Murray will be hoping to improve on his 24-10 career match record against Djokovic in Brazil, where the two men are favourites to take gold
Britain's Andy Murray, bristling with confidence after ending a three-year wait for another Grand Slam title at Wimbledon, will seek to make history in Brazil by becoming the first man to win successive Olympic gold medals in men's singles tennis.
But to replicate his London Olympics triumph Murray will need to find a chink in the armour of Novak Djokovic, the proud Serb who has dominated men's tennis in recent years and now has his eye on the only major honour to elude him.
In recent years Murray has struggled to hold his own in the rivalry against childhood friend Djokovic, who defeated him in the 2016 Australian and French Open finals to became the first man since 1969 to hold all four Grand Slam titles at once.
Djokovic's maiden French Open title elevated the Serb, a winner of 12 Grand Slams, to the pantheon of tennis greats but a lacklustre third-round exit at Wimbledon has offered hope to Murray and his other rivals that his dominance may be ebbing.
"Winning medals for your country is as good as it gets," said Murray, who in 2012 became the first Briton in 104 years to win a men's singles gold medal at Olympics.
Three-time Grand Slam winner Murray will be hoping to improve on his 24-10 career match record against Djokovic in Brazil, where the two men are favourites to take gold.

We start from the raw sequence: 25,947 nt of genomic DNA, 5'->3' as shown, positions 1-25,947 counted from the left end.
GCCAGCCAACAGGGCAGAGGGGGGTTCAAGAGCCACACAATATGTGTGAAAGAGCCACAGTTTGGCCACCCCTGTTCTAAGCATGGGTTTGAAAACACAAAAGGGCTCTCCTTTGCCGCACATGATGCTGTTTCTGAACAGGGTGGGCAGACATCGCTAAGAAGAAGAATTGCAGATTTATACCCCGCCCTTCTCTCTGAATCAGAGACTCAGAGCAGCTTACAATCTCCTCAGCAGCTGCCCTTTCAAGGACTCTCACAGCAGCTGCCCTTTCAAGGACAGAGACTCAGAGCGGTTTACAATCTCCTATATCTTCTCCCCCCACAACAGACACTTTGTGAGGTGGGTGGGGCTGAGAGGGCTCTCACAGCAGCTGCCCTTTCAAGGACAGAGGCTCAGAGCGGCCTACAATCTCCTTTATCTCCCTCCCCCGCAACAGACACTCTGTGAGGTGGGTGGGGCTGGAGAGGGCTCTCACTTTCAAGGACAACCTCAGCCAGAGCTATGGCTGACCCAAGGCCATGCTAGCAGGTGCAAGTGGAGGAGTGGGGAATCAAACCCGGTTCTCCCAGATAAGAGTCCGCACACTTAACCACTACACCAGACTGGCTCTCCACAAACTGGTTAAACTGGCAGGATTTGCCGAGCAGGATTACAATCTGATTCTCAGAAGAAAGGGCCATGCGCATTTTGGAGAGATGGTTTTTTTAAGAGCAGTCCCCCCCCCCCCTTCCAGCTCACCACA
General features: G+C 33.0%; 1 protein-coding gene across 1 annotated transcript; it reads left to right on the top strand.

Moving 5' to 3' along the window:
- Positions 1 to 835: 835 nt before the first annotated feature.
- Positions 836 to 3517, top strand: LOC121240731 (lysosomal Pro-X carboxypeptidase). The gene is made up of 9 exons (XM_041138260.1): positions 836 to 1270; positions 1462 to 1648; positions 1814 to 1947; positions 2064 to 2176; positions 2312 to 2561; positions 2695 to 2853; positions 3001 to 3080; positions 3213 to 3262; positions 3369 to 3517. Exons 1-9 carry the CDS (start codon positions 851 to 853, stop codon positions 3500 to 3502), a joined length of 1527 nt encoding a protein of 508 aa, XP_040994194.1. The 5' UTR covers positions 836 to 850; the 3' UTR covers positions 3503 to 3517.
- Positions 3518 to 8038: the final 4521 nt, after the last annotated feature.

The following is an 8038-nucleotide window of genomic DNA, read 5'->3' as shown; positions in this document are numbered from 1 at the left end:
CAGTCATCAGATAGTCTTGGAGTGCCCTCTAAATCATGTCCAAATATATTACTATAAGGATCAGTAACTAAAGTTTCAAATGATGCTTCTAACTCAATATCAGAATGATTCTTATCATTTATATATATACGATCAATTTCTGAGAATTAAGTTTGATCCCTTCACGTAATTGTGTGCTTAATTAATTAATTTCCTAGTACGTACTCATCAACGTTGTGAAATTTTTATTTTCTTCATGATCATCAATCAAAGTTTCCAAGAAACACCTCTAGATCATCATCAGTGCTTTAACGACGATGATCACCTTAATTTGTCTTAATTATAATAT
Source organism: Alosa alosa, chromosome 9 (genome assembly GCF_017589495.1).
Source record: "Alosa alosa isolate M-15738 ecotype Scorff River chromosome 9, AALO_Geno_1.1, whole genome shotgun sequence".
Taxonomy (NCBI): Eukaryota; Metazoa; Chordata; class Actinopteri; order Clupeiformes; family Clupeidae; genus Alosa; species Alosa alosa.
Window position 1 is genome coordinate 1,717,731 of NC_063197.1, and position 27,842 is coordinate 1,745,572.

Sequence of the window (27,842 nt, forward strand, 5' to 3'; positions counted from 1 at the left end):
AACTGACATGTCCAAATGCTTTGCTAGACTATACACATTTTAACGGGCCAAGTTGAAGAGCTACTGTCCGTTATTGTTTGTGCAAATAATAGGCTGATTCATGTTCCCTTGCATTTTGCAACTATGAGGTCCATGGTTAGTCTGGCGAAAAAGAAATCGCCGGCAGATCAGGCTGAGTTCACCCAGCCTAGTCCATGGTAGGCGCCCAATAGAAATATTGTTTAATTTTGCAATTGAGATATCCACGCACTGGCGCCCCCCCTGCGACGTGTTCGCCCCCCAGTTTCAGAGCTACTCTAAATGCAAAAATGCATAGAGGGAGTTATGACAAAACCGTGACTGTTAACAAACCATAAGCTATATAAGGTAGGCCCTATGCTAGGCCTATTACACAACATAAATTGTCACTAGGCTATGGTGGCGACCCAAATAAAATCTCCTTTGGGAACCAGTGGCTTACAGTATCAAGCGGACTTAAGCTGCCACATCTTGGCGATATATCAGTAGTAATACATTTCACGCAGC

Roger Federer's hopes of winning a men's singles Olympics gold to go with the doubles title he won in 2008 look to be at an end, however, after the 34-year-old pulled out of Rio -- and the rest of the season -- to undergo rehabilitation on his left knee.
In the women's game, 22-time Grand Slam winner Serena Williams is hot favourite to retain the Olympic singles gold that she won for the first time in 2012.
Williams, who won three Olympic doubles gold medals with sister Venus, underscored her dominance of the women's game this month by lifting her seventh Wimbledon title.
Germany's Angelique Kerber and Spain’s Garbine Muguruza have contested the last four grand slam finals against Williams and are expected to be her main challengers in Rio.
But Russia's Maria Sharapova, who lost to Williams in the 2012 final, will miss Rio as she is still serving a two-year ban for failing a drugs test.